Abstract: This article investigates the empirical link between international consumption risk sharing, financial integration, and financial development for a group of twenty-nine developed and developing countries in the G7, the Euro area, and the OECD. Estimation results indicate that (1) risk sharing in the Euro area is higher than those in the G-7 and the OECD, and (2) a higher degree of risk sharing is associated with a greater degree of financial integration and a lower level of financial development. These results suggest that more financially integrated countries might be better able to insure themselves against idiosyncratic income shocks and countries with more developed financial markets might tend to engage in less consumption risk sharing with other countries thanks to their own sophisticated financial markets. Holding financial integration and financial development equal, countries in the Euro area engage in significantly more risk sharing than the ones in the G7 and the OECD.

Working Papers under Review

External Shocks, Banks and Optimal Monetary Policy: A Recipe for Emerging Market Central Banks   (with Enes Sunel), Revisions submitted to the International Journal of Central Banking.           Working paper version

Abstract: We document empirically that the 2007-09 Global Financial Crisis exposed emerging market economies (EMEs) to an adverse feedback loop of capital outflows, depreciating exchange rates, deteriorating balance sheets, rising credit spreads and falling real economic activity. In order to account for these empirical findings, we build a New-Keynesian DSGE model of a small open economy with a banking sector that has access to both domestic and foreign funding. Using the calibrated model, we investigate optimal, simple and operational monetary policy rules that respond to domestic/external financial variables alongside inflation and output. The Ramsey-optimal policy rule is used as a benchmark. The results suggest that such optimized rules feature direct and non-negligible responses to lending spreads, the real exchange rate and the US policy rate, together with a mild anti-inflationary policy stance.

When markets sneeze, the Fed gets bold: The Collateral Framework as an Unconventional Policy Tool   (with O. F. Abbasoğlu and Birol Kanık), Under review.

Abstract: This paper investigates the macroeconomic eff ects of easing collateral standards in open market operations (OMOs), an unconventional policy tool that the US Federal Reserve (Fed) has implemented during the Great Recession to attenuate the e ffects of financial market disruptions on the real economy. Using a New-Keynesian general equilibrium model with an explicit banking sector and central bank collateralized lending, we study the central bank policy of broadening the range of assets that are accepted as collateral in OMOs, e.g. accepting a wider range of Treasury notes or taking corporate loans as eligible. Taking the analysis to the Fed’s recent experience, when the policy rate endogenously hits the zero lower bound (ZLB) due to sudden rise in funding stress, active use of collateral policies helps mitigate the sharp drop in asset prices, credit, investment, and output. Our analysis also reveals that under severe financial market conditions, central banks do not need to wait until the policy rate hits the ZLB: active collateral policies reduce the need for looser conventional policy response and can help central banks avoid the ZLB.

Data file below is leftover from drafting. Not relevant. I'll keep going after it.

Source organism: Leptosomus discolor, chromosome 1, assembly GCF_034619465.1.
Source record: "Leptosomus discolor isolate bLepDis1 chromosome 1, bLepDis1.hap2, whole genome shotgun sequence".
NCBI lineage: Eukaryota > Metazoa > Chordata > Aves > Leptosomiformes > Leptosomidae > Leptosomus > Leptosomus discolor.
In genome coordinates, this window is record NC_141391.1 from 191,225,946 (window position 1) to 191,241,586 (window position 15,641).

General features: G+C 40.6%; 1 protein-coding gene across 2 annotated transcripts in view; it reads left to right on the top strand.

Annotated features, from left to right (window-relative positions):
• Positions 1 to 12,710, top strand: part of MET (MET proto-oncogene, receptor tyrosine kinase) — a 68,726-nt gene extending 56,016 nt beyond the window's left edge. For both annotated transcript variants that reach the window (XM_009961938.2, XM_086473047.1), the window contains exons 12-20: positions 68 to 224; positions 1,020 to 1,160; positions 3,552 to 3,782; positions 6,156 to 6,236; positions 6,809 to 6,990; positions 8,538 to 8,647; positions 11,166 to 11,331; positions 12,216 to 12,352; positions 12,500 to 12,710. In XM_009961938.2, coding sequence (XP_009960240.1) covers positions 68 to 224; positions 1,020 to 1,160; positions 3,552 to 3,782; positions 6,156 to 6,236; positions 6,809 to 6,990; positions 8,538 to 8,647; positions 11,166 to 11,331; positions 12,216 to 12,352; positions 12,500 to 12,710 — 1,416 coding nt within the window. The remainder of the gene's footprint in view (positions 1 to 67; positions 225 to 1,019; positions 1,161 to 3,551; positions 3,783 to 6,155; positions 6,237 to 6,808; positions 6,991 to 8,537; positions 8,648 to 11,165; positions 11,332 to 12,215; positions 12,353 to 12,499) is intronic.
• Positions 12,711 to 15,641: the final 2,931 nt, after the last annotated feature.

Work in Progress

A Macroeconomic Model of Fiscal Multipliers in Small Open Economies (with Enes Sunel).
Determinants of Credit Growth in Turkey: Does Size Matter? (with Osman Furkan Abbasoğlu and Şerife Genç).
Reserve Requirements in a Heterogeneous Agent Model of Banks (with Osman Furkan Abbasoğlu, Pablo D’Erasmo and Şerife Genç).

Permanent Working Papers

External Shocks, Banks and Optimal Monetary Policy in an Open Economy: Loss Function Approach   (with Enes Sunel)

Abstract: We systematically document that the 2007-09 financial crisis exposed emerging market economies (EMEs) to an adverse feedback loop of capital outflows, depreciating exchange rates, deteriorating balance sheets, rising credit spreads and falling real economic activity. Using a medium-scale New Keynesian DSGE model of a small open economy augmented with a banking sector that has access to both domestic and foreign funds, we explore the quantitative performances of alternative augmented IT rules in terms of macroeconomic and financial stabilization. In response to external financial shocks, credit-augmented IT rules are found to outperform output and exchange rate augmented rules in achieving policy mandates that target financial and external stability. A countercyclical reserve requirement policy that positively responds to the non-core liabilities share is found effective especially in coordination with monetary policy in reducing the procyclicality of the financial system.